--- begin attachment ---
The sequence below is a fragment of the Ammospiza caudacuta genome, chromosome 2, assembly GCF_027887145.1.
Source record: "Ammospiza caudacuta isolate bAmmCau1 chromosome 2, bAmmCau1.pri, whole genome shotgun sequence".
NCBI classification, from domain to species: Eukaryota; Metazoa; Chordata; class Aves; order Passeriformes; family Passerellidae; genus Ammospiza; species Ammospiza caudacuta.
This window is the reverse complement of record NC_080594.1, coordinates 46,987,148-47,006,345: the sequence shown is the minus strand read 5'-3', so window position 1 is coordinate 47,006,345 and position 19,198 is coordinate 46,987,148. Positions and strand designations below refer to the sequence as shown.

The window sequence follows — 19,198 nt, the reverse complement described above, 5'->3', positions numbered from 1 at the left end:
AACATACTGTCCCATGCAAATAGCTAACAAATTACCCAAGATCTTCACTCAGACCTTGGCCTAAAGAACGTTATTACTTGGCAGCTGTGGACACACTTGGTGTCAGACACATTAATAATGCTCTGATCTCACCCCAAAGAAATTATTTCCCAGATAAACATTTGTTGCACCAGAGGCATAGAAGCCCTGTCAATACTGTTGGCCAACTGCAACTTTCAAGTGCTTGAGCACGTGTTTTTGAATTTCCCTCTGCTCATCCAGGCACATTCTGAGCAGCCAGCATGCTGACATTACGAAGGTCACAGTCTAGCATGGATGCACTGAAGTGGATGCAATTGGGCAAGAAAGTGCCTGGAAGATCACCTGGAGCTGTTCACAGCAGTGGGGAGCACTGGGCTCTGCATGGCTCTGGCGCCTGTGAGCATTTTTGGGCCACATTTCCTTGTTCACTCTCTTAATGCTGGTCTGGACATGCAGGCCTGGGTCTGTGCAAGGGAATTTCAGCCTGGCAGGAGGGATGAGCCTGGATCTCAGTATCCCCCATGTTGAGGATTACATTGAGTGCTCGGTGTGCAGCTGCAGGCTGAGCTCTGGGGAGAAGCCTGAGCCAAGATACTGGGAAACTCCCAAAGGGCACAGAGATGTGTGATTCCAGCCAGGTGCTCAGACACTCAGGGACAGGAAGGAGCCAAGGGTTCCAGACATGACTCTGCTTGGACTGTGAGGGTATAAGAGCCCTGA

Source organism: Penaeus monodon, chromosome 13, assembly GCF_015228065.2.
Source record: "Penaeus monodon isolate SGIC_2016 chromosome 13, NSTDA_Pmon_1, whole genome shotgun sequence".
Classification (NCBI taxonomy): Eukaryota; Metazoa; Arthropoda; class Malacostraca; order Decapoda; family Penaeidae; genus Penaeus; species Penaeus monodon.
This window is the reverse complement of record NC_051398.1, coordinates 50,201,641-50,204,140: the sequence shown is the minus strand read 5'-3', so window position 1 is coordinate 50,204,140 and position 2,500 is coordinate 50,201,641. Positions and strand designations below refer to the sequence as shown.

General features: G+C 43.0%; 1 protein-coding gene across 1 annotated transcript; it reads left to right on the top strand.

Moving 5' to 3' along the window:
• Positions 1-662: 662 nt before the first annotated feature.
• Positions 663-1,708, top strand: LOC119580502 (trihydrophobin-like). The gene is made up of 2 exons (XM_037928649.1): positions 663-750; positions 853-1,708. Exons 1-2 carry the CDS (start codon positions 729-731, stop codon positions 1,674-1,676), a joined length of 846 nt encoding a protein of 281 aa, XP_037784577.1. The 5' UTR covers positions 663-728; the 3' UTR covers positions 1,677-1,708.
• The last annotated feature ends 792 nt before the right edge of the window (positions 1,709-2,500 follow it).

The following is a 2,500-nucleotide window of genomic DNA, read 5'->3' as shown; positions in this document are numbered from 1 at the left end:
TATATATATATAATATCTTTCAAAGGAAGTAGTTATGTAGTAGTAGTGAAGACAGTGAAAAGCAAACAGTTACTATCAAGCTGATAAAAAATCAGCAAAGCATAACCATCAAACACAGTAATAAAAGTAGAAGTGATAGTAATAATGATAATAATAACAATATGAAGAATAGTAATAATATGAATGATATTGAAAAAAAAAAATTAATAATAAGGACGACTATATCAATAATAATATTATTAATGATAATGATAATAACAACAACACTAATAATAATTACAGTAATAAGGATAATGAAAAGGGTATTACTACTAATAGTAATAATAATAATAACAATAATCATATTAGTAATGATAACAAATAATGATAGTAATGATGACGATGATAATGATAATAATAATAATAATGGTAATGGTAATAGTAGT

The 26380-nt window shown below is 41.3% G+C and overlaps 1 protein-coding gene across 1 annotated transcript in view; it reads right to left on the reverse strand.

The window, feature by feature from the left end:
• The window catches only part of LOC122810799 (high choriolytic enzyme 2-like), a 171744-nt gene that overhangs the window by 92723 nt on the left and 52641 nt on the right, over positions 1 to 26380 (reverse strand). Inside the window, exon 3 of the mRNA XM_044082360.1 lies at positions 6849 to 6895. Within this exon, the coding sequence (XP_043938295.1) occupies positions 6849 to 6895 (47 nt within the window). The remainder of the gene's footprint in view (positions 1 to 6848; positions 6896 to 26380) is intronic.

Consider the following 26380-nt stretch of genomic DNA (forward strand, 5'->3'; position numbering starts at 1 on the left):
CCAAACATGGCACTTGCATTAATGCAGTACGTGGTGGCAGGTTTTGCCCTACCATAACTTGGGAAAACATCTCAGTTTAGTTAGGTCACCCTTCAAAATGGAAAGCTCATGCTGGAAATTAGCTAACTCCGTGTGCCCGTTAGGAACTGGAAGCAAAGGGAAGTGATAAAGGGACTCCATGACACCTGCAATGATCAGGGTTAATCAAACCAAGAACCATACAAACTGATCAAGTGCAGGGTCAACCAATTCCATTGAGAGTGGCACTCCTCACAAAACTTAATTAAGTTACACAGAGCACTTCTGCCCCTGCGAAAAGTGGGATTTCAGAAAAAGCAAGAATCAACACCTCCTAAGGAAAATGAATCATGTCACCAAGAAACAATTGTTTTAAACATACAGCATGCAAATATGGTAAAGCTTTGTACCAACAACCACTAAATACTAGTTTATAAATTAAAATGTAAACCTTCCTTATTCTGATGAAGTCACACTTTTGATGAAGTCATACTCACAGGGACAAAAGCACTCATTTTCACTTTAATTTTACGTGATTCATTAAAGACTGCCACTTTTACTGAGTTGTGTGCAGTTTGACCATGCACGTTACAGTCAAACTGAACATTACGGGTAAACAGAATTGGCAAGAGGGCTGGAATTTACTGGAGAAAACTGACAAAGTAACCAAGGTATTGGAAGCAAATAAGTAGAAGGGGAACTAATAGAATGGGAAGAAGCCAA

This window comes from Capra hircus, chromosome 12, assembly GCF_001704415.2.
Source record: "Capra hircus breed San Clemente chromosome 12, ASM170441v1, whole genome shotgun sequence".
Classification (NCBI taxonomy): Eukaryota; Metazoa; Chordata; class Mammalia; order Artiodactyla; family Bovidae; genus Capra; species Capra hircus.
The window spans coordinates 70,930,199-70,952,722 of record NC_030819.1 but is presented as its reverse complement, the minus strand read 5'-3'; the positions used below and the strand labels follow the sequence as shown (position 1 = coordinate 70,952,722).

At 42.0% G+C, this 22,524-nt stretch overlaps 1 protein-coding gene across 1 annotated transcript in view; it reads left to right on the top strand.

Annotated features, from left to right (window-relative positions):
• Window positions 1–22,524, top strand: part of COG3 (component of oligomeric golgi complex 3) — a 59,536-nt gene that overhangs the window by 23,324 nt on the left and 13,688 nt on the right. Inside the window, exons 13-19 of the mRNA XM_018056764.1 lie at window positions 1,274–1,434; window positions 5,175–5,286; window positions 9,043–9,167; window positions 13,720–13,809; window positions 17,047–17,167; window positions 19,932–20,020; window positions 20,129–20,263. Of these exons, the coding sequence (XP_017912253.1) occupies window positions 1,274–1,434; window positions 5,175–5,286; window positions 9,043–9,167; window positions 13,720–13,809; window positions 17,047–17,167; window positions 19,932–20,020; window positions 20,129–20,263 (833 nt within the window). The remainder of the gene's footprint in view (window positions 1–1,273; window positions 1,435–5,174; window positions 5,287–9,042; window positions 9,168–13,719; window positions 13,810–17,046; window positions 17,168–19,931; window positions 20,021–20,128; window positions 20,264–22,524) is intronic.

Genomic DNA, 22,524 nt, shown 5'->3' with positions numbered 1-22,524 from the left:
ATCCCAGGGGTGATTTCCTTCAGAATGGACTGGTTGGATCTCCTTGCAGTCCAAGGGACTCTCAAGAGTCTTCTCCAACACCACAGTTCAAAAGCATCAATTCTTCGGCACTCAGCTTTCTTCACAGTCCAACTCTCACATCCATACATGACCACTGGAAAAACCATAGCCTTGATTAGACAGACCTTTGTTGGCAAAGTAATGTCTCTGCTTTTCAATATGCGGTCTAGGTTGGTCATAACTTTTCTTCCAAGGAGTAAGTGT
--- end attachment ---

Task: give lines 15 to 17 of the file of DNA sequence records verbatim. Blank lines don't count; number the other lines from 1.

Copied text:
• The last annotated feature ends 792 nt before the right edge of the window (positions 1,709-2,500 follow it).

The following is a 2,500-nucleotide window of genomic DNA, read 5'->3' as shown; positions in this document are numbered from 1 at the left end:
TATATATATATAATATCTTTCAAAGGAAGTAGTTATGTAGTAGTAGTGAAGACAGTGAAAAGCAAACAGTTACTATCAAGCTGATAAAAAATCAGCAAAGCATAACCATCAAACACAGTAATAAAAGTAGAAGTGATAGTAATAATGATAATAATAACAATATGAAGAATAGTAATAATATGAATGATATTGAAAAAAAAAAATTAATAATAAGGACGACTATATCAATAATAATATTATTAATGATAATGATAATAACAACAACACTAATAATAATTACAGTAATAAGGATAATGAAAAGGGTATTACTACTAATAGTAATAATAATAATAACAATAATCATATTAGTAATGATAACAAATAATGATAGTAATGATGACGATGATAATGATAATAATAATAATAATGGTAATGGTAATAGTAGT